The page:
Total Shoulder Replacement

What is the recovery like after total shoulder replacement surgery?

Most patients are given a morphine pump after surgery so they can control their own pain medicine. After a day or so most patients switch over to pain medicine by mouth. The arm will be in a brace but it can be taken off to do therapy. Antibiotics are given by vein for a day to prevent infection. Physical therapy begins the day after surgery and begins with moving the fingers, wrist and elbow. Some motion of the shoulder is begun within a day or so after surgery. The physical therapist will show the patient a program of exercises to do at home. Most patients stay in the hospital from three to five days.

What happens when I go home after having total shoulder replacement surgery?

The exercises are to be done at least daily to prevent stiffness. Cold therapy with cryocuffs or ice bags should be used to keep down pain. The incision can get wet in the shower but no baths are recommended for 3 weeks. The stitches are removed one week after surgery. Physical therapy at a physical therapy facility is begun seven to ten days after surgery and continues for several weeks. The doctor will see you in the office every few weeks for several months. Most patients cannot drive for four to six weeks.

What are the results of total shoulder replacement surgery?

Shoulder replacement surgery is very successful for pain relief. Most patients are very satisfied with the degree of pain relief. However, these shoulder replacements are not perfect and may ache a little when the weather changes or if you are too active.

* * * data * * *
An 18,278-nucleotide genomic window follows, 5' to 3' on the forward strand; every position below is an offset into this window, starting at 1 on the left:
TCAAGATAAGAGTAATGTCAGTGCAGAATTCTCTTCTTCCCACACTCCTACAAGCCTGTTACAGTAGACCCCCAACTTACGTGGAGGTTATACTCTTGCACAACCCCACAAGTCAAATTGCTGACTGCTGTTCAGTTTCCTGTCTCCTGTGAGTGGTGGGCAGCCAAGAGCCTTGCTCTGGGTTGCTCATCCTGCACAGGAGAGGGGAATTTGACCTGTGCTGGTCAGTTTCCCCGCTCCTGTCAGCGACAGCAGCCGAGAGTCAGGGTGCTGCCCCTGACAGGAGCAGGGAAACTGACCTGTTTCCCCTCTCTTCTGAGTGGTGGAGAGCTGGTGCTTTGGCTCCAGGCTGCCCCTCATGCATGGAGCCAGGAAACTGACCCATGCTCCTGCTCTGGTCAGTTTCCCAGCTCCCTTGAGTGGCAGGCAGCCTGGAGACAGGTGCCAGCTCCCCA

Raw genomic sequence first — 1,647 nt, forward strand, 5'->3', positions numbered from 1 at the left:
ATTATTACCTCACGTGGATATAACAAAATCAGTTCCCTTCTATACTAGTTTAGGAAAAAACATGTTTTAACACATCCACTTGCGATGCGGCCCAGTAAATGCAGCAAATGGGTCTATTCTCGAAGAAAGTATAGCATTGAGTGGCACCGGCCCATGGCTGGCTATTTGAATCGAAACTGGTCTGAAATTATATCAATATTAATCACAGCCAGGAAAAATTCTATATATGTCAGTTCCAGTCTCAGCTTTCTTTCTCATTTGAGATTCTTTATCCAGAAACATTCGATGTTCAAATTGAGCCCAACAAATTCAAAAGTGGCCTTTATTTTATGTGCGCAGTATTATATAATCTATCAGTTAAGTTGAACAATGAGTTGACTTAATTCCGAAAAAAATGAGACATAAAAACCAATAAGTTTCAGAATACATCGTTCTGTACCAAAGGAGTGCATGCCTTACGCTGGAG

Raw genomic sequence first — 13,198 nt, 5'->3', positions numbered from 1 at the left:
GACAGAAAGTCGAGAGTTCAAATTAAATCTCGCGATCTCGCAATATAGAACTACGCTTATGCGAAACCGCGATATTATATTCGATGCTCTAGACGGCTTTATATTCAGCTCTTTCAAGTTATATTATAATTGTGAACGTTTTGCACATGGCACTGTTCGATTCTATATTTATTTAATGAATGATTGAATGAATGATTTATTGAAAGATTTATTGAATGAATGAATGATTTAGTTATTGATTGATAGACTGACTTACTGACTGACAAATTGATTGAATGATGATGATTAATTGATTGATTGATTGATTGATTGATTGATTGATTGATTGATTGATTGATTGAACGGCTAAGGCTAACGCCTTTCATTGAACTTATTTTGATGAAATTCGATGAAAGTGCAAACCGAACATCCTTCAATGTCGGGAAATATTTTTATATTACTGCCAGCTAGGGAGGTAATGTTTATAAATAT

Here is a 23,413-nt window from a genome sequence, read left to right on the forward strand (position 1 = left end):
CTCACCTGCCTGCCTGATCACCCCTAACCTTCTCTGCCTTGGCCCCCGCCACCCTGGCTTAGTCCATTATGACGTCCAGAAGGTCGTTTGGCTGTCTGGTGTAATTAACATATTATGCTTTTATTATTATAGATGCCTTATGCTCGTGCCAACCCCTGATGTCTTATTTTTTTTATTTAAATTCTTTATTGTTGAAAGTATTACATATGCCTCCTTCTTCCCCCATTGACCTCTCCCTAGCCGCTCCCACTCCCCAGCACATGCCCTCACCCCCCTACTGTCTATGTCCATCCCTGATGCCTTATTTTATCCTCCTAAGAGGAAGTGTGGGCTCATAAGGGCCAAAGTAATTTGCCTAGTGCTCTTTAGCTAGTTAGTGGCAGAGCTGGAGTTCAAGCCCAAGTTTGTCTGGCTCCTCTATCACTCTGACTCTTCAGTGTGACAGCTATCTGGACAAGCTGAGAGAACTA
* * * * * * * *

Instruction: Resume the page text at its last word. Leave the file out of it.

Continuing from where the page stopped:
Range of motion and function can be improved by this surgery but the amount of change is less predictable than pain relief. How much motion increases depends upon many factors, such as how long the motion has been lost and whether the rotator cuff tendons are intact and working.

Most patients are very satisfied with the results of their surgery.

What are the possible complications of total shoulder replacement surgery?

Fortunately the complications rate after surgery is small (less than five percent). Infection is a concern but happens rarely since antibiotics are given to prevent it. Nerve or artery damage is very rare. Since the shoulder is a ball and socket, the ball can shift out of the socket (dislocate). Again, this is very uncommon. Lastly the components of the replacement can get loose from the bone over time, especially if the arm is used excessively. After ten years approximately 3 percent of the shoulders are loose, but revision surgery is rarely needed.

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